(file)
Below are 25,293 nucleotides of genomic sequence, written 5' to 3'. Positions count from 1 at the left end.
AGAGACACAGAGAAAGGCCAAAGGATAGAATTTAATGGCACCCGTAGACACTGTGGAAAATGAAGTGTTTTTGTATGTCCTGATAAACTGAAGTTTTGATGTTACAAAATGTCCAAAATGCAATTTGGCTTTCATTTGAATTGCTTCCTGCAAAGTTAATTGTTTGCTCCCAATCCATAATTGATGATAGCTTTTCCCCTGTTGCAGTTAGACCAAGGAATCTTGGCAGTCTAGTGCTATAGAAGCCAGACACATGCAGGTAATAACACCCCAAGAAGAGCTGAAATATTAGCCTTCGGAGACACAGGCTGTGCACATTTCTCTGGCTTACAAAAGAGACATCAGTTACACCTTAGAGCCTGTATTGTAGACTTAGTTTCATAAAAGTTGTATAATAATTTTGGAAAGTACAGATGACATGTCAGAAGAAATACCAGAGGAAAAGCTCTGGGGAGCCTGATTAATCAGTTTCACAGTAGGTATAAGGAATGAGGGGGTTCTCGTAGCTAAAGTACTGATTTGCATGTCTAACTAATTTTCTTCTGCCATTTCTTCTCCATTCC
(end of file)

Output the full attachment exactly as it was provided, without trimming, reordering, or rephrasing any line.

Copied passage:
Below are 25,293 nucleotides of genomic sequence, written 5' to 3'. Positions count from 1 at the left end.
AGAGACACAGAGAAAGGCCAAAGGATAGAATTTAATGGCACCCGTAGACACTGTGGAAAATGAAGTGTTTTTGTATGTCCTGATAAACTGAAGTTTTGATGTTACAAAATGTCCAAAATGCAATTTGGCTTTCATTTGAATTGCTTCCTGCAAAGTTAATTGTTTGCTCCCAATCCATAATTGATGATAGCTTTTCCCCTGTTGCAGTTAGACCAAGGAATCTTGGCAGTCTAGTGCTATAGAAGCCAGACACATGCAGGTAATAACACCCCAAGAAGAGCTGAAATATTAGCCTTCGGAGACACAGGCTGTGCACATTTCTCTGGCTTACAAAAGAGACATCAGTTACACCTTAGAGCCTGTATTGTAGACTTAGTTTCATAAAAGTTGTATAATAATTTTGGAAAGTACAGATGACATGTCAGAAGAAATACCAGAGGAAAAGCTCTGGGGAGCCTGATTAATCAGTTTCACAGTAGGTATAAGGAATGAGGGGGTTCTCGTAGCTAAAGTACTGATTTGCATGTCTAACTAATTTTCTTCTGCCATTTCTTCTCCATTCC